About Point Lookout
Thank you for reading this article. I hope you enjoyed it and found it useful, and that you'll consider recommending it to a friend.
Support Point Lookout by joining the Friends of Point Lookout, as an individual or as an organization.
Do you face a complex interpersonal situation? Send it in, anonymously if you like, and I'll give you my two cents.
More articles on Personal, Team, and Organizational Effectiveness:
- Poverty of Choice by Choice
- Sometimes our own desire not to have choices prevents us from finding creative solutions. Life
can be simpler (if less rich) when we have no choices to make. Why do we accept the same tired solutions,
and how can we tell when we're doing it?
- My Right Foot
- There's nothing like an injury or illness to teach you some life lessons. Here are some things I learned
recently when I temporarily lost some of my independence.
- Pet Peeves About Work
- Everybody has pet peeves about work. Here's a collection drawn from my own life, the lives of others,
and my vivid imagination.
- Mitigating Outsourcing Risks: I
- Outsourcing internal processes modifies the usual risk configuration of those processes, but it also
creates a special class of risks that are peculiar to the outsourcing relationship. What are some of
those risks and what can we do about them?
- Creating Toxic Conflict: II
- Some supervisors seem to behave as if part of their job description is creating toxic conflict among
their subordinates. It isn't really, of course, but here's a collection of methods bad managers use
that make trouble.
Forthcoming issues of Point Lookout
- Coming December 11: The Rhyme-as-Reason Effect
- When we speak or write, the phrases we use have both form and meaning. Although we usually think of form and meaning as distinct, we tend to assess as more meaningful and valid those phrases that are more beautifully formed. The rhyme-as-reason effect causes us to confuse the validity of a phrase with its aesthetics. Available here and by RSS on December 11.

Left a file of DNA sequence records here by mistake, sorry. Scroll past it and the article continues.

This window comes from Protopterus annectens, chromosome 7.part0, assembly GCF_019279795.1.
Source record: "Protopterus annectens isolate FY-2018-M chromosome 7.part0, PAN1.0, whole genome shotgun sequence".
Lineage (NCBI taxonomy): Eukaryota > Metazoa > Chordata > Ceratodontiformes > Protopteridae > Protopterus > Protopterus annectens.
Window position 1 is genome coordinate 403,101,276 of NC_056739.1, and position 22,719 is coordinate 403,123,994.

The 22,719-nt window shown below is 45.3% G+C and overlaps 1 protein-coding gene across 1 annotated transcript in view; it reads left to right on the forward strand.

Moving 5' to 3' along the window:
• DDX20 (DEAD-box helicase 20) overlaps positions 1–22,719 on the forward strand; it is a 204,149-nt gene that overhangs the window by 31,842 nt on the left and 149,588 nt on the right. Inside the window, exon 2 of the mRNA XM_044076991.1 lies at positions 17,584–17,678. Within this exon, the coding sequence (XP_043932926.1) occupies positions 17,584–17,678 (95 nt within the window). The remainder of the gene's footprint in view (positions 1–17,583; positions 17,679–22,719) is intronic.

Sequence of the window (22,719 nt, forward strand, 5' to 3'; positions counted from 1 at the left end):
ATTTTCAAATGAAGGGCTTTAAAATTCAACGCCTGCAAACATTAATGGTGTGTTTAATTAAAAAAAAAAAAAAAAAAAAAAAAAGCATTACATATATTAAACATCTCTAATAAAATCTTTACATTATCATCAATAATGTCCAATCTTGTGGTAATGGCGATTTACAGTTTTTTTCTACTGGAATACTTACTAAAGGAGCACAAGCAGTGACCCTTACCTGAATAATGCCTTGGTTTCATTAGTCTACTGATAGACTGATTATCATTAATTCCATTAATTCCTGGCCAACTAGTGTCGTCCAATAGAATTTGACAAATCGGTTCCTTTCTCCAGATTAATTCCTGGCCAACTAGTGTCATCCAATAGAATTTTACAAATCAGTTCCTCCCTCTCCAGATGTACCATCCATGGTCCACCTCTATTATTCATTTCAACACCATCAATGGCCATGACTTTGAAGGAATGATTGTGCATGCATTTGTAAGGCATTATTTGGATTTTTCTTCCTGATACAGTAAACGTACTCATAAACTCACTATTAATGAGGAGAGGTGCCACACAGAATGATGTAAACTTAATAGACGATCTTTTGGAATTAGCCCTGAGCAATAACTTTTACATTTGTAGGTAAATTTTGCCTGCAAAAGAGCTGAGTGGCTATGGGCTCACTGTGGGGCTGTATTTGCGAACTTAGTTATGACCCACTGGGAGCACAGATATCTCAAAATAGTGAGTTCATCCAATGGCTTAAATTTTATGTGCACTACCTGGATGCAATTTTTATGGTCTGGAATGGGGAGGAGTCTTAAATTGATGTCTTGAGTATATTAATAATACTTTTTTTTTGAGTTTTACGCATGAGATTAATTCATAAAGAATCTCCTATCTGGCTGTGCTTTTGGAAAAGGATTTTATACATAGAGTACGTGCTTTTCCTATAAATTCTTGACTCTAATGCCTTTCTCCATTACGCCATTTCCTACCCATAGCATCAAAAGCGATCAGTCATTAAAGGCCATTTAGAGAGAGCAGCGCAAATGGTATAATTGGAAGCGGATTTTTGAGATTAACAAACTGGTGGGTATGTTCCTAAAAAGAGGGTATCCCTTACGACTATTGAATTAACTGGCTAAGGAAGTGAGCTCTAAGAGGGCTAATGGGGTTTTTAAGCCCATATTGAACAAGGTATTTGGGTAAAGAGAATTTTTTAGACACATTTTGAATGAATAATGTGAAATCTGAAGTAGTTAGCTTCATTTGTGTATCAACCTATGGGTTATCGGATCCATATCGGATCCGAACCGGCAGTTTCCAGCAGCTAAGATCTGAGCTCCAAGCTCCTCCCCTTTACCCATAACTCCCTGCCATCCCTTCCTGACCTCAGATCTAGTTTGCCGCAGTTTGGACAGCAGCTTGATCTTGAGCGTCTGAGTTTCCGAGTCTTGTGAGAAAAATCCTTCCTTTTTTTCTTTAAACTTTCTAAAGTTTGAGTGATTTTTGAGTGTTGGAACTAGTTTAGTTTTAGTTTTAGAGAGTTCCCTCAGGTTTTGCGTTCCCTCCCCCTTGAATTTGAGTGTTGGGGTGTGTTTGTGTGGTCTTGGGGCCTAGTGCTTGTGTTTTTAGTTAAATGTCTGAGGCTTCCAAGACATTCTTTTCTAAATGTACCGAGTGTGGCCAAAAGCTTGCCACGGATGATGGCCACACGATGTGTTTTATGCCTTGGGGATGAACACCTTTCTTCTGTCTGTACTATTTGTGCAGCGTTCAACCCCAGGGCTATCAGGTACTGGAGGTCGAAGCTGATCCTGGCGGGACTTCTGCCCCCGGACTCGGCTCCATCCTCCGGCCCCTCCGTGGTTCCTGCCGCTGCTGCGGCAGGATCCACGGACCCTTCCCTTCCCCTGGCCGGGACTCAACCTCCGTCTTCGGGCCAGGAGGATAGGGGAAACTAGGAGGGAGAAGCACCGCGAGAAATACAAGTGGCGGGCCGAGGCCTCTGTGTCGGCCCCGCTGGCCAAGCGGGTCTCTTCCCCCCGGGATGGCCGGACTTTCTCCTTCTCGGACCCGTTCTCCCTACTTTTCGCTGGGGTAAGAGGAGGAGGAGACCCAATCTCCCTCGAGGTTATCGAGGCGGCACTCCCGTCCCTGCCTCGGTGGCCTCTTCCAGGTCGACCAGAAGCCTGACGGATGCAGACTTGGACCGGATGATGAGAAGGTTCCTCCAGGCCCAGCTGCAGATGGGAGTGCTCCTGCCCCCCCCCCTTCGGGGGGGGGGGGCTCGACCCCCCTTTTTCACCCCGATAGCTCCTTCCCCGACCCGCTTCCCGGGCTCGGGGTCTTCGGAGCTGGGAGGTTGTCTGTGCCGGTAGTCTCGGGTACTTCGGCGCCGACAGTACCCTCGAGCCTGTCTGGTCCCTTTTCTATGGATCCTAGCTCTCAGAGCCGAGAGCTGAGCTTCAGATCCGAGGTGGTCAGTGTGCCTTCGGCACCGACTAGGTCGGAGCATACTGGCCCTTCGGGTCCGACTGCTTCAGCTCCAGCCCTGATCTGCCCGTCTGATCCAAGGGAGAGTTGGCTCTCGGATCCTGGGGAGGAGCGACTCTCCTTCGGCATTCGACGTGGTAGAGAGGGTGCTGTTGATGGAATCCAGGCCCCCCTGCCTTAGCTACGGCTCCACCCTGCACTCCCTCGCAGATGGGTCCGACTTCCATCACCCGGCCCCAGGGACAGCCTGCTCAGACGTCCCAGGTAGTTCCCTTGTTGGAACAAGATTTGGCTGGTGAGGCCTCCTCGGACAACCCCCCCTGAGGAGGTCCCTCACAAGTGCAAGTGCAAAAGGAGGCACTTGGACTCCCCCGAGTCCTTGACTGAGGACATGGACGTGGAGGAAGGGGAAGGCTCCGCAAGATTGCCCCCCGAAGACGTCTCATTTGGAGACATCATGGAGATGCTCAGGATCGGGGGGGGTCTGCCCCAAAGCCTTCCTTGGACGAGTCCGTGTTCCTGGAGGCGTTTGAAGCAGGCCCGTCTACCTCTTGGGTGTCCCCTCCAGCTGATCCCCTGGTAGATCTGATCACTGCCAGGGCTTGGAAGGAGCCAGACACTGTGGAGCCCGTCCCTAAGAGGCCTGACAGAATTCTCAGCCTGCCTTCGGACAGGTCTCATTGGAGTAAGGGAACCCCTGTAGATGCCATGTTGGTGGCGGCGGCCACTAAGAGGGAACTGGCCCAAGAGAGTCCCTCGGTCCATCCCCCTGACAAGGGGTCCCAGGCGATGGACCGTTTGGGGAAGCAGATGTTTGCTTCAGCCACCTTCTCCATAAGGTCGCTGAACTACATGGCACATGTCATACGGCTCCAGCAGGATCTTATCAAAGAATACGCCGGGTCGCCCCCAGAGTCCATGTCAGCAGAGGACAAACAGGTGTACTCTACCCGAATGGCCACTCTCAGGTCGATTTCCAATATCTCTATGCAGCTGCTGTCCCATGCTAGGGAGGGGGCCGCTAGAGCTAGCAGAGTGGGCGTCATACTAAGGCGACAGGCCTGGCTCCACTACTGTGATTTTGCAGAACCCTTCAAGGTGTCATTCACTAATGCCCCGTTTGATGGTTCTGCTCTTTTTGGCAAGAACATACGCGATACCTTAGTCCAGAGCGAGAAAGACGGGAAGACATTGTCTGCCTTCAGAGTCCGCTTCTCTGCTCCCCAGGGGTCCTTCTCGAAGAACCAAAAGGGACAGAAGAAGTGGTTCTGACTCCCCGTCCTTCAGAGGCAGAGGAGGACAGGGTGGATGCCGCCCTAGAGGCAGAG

- And on December 18: The Trap of Beautiful Language
- As we assess the validity of others' statements, we risk making a characteristically human error — we confuse the beauty of their language with the reliability of its meaning. We're easily thrown off by alliteration, anaphora, epistrophe, and chiasmus. Available here and by RSS on December 18.
I offer email and telephone coaching at both corporate and individual rates. Contact Rick for details at rbrenrDUDwWaUxOAJtKFRner@ChaclWPJpPZohNvtYLEJoCanyon.com or (650) 787-6475, or toll-free in the continental US at (866) 378-5470.
Get the ebook!
Past issues of Point Lookout are available in six ebooks:
- Get 2001-2 in Geese Don't Land on Twigs (PDF, )
- Get 2003-4 in Why Dogs Wag (PDF, )
- Get 2005-6 in Loopy Things We Do (PDF, )
- Get 2007-8 in Things We Believe That Maybe Aren't So True (PDF, )
- Get 2009-10 in The Questions Not Asked (PDF, )
- Get all of the first twelve years (2001-2012) in The Collected Issues of Point Lookout (PDF, )
Are you a writer, editor or publisher on deadline? Are you looking for an article that will get people talking and get compliments flying your way? You can have 500 words in your inbox in one hour. License any article from this Web site. More info
- The Power Affect: How We Express Our Personal Power
Many people who possess real organizational power have a characteristic demeanor. It's the way they project their presence. I call this the power affect. Some people — call them power pretenders — adopt the power affect well before they attain significant organizational power. Unfortunately for their colleagues, and for their organizations, power pretenders can attain organizational power out of proportion to their merit or abilities. Understanding the power affect is therefore important for anyone who aims to attain power, or anyone who works with power pretenders. Read more about this program.